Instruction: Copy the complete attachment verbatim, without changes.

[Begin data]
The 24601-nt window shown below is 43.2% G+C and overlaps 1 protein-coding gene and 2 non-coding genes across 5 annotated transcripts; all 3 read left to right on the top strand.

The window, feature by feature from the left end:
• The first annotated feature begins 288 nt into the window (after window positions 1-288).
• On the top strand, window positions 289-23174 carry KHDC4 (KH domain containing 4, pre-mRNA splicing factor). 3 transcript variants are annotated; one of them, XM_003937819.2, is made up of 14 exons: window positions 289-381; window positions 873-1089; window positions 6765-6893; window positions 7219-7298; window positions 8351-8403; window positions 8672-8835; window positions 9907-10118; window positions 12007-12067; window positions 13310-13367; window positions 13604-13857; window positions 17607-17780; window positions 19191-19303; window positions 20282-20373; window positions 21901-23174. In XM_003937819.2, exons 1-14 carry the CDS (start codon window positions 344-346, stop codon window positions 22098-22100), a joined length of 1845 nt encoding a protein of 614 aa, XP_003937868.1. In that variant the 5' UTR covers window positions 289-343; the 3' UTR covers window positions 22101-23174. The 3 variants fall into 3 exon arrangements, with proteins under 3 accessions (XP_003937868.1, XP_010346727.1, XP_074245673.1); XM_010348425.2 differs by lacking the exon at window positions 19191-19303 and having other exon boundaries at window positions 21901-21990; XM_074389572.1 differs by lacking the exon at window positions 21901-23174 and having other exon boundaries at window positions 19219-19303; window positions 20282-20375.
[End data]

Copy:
The 24601-nt window shown below is 43.2% G+C and overlaps 1 protein-coding gene and 2 non-coding genes across 5 annotated transcripts; all 3 read left to right on the top strand.

The window, feature by feature from the left end:
• The first annotated feature begins 288 nt into the window (after window positions 1-288).
• On the top strand, window positions 289-23174 carry KHDC4 (KH domain containing 4, pre-mRNA splicing factor). 3 transcript variants are annotated; one of them, XM_003937819.2, is made up of 14 exons: window positions 289-381; window positions 873-1089; window positions 6765-6893; window positions 7219-7298; window positions 8351-8403; window positions 8672-8835; window positions 9907-10118; window positions 12007-12067; window positions 13310-13367; window positions 13604-13857; window positions 17607-17780; window positions 19191-19303; window positions 20282-20373; window positions 21901-23174. In XM_003937819.2, exons 1-14 carry the CDS (start codon window positions 344-346, stop codon window positions 22098-22100), a joined length of 1845 nt encoding a protein of 614 aa, XP_003937868.1. In that variant the 5' UTR covers window positions 289-343; the 3' UTR covers window positions 22101-23174. The 3 variants fall into 3 exon arrangements, with proteins under 3 accessions (XP_003937868.1, XP_010346727.1, XP_074245673.1); XM_010348425.2 differs by lacking the exon at window positions 19191-19303 and having other exon boundaries at window positions 21901-21990; XM_074389572.1 differs by lacking the exon at window positions 21901-23174 and having other exon boundaries at window positions 19219-19303; window positions 20282-20375.